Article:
This park – and others in TN and NC- are always free, per an arrangement with the farmers whose land was bought when the National Parks were created. The Caves were already tourist destinations; I road a lovely 18 mile former rail road route from the Campground to Park City. YES!
I took the 2 mile “Historic Cave Walk” which was fascinating and a cool 55′. Steam clouded my glasses as I emerged back to the humid 88′ above. We were guided through tunnels and large caverns naturally created in limestone laid down some 330-350 MILLION years ago when this was an ocean floor. We ended where the route climbs about 5+ flights up “the tower”. I don’t like ladders or fire towers or high bridges with grids; I looked up for 5 flights then recognized I was essentially at the top of a fire tower like stairway!!!! Just in time the “tower” used a rock landing, which restored my calm; I did not look down or up though the engineering feat was, I’m sure, impressive.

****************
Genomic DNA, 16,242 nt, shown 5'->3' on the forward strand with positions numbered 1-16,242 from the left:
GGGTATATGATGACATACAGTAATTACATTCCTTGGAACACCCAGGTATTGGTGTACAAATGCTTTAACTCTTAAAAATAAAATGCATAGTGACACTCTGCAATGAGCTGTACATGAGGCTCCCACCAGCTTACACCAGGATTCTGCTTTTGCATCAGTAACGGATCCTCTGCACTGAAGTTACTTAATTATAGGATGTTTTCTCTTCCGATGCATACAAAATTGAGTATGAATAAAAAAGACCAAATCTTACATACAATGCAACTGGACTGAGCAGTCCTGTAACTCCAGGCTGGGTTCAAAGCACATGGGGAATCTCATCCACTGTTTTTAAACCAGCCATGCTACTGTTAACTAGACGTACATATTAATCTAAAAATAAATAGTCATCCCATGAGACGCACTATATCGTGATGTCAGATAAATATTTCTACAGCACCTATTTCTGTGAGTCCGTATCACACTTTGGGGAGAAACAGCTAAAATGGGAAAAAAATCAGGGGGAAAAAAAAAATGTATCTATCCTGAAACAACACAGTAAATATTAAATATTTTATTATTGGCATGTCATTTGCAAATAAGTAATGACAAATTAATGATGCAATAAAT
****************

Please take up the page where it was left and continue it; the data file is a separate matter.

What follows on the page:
My Mammoth NP Memory will be the comment of our underground guide, “the first tour guides were ACTUALLY black slaves.” Something in that ‘actually’ struck me as terribly racist and wrong. It is like saying, “the preacher was ACTUALLY a woman”. It suggests that the believable thing would be white and male. I am thinking it would be best said without the ACTUALLY. The truth is, white owners sent their slaves into the caves and the slaves, who were Black Americans, became the trusted guides. That white slave owners ACTUALLY TRUSTED these slaves to get them safely in and out of the caves may be ACTUALLY the real wonder.
We were reminded that tourism flourished during the civil war, when the ground above was deeply divided. When the South held the area, Confederate Soldiers enjoyed the cool; when the North held the ground above, the Union soldiers came in. Any soldier, wearing sticky, insect riddled clothing, would have found cool wonder and rest in these dark and ancient caves.